Friday, May 25, 2012

Genet Giveaway III - Ninetta Neckwarmer & Malabrigo


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It's another week of Genet and another week of a giveaway! This time we're giving away three skeins of Malabrigo Rios in Cumpersita (sorry, no picture yet, will try to remedy this before the end of today) and the Ninetta Neckwarmer by generous designer Nina Machlin Dayton! This neckwarmer is near and dear to my heart because it was one of the first patterns published by my pet project, The Malabrigo Freelance Project, which has continued for almost three years now (they're already done 'casting' the third year, and this one isn't even halfway over yet).

As always, if you have donated, you will be automatically entered to win this lovely set. However, even if you don't donate, you can enter to win too -- just by spreading the word about The Genet Quarterly. Hop on your Twitter or Facebook or blog and talk about The Genet (leave a comment here that says your account name, or use the hashtag #genetquarterly if your account is public), and think about joining our Ravelry group too, if you're on Ravelry (although that does not gain you an entry). If you aren't a knitter, you can enter to win a different kind of prize -- a custom designed, custom-knit hat from me! I will be putting anyone's name in this pool who donates to the Quarterly, no matter the amount (even if you do knit and win, you'll still get the prize!)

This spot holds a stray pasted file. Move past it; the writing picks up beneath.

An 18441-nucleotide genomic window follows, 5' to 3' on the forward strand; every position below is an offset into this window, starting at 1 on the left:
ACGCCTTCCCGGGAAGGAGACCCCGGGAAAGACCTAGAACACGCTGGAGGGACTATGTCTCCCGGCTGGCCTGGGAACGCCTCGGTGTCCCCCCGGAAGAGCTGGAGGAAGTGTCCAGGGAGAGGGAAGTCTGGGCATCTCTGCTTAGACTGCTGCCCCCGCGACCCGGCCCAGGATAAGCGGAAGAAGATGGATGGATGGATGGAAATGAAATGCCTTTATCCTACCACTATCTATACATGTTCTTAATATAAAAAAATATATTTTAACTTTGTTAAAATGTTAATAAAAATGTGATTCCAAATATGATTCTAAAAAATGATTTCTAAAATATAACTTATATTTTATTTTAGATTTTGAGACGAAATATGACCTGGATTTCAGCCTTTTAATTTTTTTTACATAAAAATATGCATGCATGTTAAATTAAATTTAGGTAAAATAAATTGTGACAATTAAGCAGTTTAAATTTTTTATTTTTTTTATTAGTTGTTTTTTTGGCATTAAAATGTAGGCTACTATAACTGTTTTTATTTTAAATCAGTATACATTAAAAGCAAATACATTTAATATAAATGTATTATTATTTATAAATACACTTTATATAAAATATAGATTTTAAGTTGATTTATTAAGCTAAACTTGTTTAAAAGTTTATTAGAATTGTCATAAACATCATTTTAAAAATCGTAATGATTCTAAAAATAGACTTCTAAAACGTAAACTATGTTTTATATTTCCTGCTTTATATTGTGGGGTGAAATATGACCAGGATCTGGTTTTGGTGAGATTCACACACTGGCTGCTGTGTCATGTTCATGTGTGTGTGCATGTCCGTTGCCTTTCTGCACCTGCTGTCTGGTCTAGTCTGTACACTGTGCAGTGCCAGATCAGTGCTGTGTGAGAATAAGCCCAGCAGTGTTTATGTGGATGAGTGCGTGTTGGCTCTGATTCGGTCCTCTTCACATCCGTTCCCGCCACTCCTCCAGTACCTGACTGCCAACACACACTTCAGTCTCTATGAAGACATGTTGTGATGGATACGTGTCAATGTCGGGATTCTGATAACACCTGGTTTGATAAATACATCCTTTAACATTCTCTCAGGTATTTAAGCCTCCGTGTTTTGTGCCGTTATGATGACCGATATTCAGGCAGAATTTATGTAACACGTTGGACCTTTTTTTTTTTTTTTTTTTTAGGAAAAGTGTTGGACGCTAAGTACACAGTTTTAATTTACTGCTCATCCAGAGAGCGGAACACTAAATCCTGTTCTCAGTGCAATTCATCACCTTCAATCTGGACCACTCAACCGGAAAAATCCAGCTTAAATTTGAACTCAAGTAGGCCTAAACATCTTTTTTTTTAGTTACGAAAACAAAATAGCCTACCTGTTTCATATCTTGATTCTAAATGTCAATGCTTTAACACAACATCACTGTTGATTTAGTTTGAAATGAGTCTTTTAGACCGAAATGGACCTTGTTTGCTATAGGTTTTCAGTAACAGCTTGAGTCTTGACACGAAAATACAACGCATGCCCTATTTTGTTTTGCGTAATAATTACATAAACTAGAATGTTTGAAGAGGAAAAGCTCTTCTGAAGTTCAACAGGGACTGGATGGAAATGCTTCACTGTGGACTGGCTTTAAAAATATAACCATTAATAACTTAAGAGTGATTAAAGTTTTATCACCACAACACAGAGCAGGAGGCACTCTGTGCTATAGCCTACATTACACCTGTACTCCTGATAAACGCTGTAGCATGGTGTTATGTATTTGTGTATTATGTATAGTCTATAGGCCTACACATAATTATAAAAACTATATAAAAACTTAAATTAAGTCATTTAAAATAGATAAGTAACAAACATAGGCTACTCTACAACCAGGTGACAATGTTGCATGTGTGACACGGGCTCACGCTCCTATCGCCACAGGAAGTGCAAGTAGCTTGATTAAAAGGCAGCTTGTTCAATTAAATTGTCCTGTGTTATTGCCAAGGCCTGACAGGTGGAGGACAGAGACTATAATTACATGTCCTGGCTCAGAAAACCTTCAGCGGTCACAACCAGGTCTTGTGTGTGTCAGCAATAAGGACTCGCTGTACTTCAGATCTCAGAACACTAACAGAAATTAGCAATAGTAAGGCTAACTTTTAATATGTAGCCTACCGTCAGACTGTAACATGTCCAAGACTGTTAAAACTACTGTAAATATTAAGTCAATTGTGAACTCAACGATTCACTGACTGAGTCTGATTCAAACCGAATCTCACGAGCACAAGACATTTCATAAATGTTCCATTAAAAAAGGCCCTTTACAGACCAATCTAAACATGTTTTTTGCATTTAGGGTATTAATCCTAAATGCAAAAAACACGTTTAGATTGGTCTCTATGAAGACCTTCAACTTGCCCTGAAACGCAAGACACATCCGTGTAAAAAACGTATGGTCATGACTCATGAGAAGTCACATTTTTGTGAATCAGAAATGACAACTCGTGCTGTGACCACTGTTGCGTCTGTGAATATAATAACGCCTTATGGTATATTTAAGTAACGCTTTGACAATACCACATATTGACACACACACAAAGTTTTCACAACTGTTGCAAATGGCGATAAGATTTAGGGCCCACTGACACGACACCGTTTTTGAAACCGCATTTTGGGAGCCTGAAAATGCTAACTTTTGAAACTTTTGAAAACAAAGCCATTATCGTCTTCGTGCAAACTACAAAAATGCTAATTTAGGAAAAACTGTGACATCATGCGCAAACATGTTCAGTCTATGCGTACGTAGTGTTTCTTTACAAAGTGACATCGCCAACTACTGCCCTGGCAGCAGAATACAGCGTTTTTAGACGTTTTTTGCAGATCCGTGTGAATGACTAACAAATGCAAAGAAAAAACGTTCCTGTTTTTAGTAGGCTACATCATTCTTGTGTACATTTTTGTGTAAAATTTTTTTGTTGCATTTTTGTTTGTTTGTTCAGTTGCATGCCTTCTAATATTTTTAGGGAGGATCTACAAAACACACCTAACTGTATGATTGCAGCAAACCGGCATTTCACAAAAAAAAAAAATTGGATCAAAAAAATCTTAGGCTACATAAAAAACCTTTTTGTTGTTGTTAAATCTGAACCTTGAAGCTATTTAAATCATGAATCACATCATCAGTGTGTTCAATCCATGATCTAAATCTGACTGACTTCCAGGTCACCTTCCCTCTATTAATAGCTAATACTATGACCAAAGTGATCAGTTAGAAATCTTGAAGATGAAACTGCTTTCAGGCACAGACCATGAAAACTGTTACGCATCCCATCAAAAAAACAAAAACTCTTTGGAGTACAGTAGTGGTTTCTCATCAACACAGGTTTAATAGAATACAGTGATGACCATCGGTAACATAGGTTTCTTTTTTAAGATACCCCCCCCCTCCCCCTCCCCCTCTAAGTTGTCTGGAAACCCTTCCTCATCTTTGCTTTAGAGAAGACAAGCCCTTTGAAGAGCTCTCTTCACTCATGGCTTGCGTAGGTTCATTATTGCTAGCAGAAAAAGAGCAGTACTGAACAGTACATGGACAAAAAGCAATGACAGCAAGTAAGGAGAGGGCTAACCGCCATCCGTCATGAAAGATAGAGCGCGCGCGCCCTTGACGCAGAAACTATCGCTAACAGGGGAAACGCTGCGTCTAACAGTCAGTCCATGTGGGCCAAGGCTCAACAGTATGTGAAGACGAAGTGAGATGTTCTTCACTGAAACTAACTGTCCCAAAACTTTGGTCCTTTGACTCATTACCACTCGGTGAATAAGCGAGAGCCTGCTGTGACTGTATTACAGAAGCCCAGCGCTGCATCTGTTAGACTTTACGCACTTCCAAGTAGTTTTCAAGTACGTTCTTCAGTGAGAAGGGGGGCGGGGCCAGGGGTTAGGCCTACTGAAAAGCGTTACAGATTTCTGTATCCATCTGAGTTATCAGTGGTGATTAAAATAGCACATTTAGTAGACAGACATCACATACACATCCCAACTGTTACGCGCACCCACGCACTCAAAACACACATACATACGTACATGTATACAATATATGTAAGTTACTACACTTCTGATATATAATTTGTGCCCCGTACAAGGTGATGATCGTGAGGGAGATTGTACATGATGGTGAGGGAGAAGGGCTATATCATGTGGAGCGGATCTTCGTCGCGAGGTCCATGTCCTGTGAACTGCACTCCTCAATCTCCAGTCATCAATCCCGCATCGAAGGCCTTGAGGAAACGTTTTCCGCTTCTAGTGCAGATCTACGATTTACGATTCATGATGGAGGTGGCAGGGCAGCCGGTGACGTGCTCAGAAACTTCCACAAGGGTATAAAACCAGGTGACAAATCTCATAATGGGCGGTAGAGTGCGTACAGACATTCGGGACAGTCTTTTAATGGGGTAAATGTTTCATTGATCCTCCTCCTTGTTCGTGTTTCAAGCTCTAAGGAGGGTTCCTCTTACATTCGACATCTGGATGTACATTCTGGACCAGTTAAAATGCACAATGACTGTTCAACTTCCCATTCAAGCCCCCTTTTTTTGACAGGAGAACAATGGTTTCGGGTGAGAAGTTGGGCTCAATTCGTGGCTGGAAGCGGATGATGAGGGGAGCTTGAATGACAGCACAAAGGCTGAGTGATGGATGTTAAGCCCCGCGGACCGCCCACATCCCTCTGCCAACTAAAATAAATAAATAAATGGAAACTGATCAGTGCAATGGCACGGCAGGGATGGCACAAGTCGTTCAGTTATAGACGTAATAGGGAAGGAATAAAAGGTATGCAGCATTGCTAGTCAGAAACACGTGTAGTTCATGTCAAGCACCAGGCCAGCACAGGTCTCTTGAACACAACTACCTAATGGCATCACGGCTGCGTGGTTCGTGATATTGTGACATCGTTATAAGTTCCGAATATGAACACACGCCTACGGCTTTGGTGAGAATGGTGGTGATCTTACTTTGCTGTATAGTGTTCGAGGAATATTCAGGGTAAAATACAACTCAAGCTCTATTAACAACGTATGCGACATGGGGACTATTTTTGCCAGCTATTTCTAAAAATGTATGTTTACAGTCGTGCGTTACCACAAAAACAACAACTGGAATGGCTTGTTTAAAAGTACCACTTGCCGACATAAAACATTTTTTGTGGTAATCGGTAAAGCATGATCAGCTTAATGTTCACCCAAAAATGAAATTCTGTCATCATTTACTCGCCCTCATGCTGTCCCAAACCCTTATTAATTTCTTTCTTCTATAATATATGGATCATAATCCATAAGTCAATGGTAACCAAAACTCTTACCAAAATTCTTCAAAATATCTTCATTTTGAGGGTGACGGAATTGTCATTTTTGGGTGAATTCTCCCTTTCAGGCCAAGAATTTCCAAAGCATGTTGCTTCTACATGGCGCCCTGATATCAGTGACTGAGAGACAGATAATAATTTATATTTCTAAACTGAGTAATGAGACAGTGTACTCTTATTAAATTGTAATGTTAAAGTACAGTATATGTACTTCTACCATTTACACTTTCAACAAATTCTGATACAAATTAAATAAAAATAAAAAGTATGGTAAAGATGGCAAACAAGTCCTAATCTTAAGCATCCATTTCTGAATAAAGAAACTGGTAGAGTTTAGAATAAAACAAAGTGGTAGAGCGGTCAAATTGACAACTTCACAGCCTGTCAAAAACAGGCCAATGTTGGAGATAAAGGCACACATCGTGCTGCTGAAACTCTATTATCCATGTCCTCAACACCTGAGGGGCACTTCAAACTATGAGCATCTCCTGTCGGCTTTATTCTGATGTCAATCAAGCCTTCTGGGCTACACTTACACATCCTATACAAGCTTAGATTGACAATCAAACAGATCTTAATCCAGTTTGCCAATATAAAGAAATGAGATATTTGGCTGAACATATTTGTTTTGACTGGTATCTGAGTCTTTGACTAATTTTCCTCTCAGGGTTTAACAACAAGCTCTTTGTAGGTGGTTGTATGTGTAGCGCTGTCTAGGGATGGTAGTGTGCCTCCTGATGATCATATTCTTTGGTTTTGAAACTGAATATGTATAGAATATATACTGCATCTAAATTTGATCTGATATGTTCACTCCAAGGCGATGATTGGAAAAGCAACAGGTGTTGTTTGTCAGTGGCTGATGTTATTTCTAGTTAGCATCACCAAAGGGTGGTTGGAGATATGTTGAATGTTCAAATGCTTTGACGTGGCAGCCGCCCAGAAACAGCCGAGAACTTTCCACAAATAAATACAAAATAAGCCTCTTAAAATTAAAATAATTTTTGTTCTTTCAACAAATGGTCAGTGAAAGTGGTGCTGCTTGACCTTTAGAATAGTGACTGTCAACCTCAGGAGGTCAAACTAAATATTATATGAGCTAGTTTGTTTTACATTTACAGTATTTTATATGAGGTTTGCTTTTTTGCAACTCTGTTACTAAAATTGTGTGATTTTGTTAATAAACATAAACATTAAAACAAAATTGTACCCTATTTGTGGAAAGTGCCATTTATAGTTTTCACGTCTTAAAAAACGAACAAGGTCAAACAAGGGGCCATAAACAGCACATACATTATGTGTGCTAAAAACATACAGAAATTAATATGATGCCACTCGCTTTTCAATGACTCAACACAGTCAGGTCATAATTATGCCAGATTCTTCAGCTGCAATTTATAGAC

Right now we are at about 10% of our funding and have about 20 days to go to earn around $14,000. I know that seems like a huge number but I will be breaking it down on the Kickstarter today to show you all how the money plays a big part in making the magazine really awesome for you! I want this to be a success so badly. If you can help by just spreading the word around, it would mean so much to me.